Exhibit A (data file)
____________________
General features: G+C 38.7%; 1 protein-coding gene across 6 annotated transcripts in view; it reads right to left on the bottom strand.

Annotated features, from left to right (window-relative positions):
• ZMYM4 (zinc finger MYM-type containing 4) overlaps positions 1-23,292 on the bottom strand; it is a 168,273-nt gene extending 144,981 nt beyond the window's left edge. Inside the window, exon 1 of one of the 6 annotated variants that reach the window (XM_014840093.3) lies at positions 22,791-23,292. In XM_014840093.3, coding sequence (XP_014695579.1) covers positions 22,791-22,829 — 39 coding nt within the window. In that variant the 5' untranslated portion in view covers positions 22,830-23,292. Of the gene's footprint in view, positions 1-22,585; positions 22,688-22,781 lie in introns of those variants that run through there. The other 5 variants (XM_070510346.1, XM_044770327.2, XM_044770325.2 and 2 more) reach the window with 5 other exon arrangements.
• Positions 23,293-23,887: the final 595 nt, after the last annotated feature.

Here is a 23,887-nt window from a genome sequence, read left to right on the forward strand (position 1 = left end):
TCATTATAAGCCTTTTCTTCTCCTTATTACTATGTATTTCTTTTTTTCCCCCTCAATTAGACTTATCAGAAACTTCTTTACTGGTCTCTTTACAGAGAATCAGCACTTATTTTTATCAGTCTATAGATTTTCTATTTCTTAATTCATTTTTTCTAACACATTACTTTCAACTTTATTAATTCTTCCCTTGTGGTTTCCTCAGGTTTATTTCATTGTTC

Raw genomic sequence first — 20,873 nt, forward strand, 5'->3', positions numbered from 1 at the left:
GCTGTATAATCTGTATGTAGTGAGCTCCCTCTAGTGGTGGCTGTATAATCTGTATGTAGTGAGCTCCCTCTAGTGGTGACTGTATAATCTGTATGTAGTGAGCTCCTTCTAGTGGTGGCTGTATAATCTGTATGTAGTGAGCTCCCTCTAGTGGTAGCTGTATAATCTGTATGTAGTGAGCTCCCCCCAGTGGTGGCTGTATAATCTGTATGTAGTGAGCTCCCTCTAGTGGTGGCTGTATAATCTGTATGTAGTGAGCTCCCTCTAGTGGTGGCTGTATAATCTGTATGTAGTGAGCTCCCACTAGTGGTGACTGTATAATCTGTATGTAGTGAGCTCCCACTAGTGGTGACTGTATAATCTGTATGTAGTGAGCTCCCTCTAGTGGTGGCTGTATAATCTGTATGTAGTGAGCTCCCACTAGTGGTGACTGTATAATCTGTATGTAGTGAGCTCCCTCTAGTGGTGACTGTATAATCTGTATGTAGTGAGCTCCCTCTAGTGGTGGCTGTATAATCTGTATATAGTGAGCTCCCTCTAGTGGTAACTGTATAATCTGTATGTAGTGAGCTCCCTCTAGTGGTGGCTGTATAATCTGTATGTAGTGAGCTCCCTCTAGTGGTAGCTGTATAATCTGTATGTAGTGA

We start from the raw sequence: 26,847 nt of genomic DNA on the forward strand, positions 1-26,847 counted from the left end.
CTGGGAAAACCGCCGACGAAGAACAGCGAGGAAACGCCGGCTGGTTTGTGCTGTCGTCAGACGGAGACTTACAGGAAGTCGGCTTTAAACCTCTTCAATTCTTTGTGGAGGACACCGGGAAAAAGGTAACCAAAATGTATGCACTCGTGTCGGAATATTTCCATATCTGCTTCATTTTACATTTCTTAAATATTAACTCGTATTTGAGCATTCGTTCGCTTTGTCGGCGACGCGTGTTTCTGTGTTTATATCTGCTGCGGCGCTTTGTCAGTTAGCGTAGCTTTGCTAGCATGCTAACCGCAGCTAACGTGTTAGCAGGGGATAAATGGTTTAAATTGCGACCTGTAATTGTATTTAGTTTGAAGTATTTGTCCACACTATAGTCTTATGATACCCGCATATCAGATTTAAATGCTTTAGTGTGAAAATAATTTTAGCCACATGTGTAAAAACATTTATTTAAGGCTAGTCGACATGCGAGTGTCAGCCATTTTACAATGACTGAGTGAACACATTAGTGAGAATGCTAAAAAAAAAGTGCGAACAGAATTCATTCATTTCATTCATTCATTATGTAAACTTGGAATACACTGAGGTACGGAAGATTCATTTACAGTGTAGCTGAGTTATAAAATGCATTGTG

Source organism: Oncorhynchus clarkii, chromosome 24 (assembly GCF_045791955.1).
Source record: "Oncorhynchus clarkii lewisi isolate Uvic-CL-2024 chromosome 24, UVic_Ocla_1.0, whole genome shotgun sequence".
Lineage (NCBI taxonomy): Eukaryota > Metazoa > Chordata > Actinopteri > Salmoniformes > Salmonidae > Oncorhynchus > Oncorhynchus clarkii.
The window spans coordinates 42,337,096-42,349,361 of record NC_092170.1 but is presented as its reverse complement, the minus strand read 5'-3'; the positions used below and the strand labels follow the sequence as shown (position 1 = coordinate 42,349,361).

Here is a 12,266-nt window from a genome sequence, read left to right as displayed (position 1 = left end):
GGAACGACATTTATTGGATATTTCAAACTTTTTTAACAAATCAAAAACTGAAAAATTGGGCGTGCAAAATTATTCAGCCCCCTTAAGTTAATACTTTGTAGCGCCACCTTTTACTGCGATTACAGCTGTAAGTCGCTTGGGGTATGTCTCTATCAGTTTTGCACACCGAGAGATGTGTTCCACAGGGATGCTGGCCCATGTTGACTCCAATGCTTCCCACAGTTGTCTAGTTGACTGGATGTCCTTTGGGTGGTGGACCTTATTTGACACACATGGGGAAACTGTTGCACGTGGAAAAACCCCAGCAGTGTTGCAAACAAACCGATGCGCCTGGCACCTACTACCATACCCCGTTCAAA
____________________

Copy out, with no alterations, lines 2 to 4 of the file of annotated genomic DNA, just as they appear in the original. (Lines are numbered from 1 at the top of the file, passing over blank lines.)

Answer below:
Annotated features, from left to right (window-relative positions):
• ZMYM4 (zinc finger MYM-type containing 4) overlaps positions 1-23,292 on the bottom strand; it is a 168,273-nt gene extending 144,981 nt beyond the window's left edge. Inside the window, exon 1 of one of the 6 annotated variants that reach the window (XM_014840093.3) lies at positions 22,791-23,292. In XM_014840093.3, coding sequence (XP_014695579.1) covers positions 22,791-22,829 — 39 coding nt within the window. In that variant the 5' untranslated portion in view covers positions 22,830-23,292. Of the gene's footprint in view, positions 1-22,585; positions 22,688-22,781 lie in introns of those variants that run through there. The other 5 variants (XM_070510346.1, XM_044770327.2, XM_044770325.2 and 2 more) reach the window with 5 other exon arrangements.
• Positions 23,293-23,887: the final 595 nt, after the last annotated feature.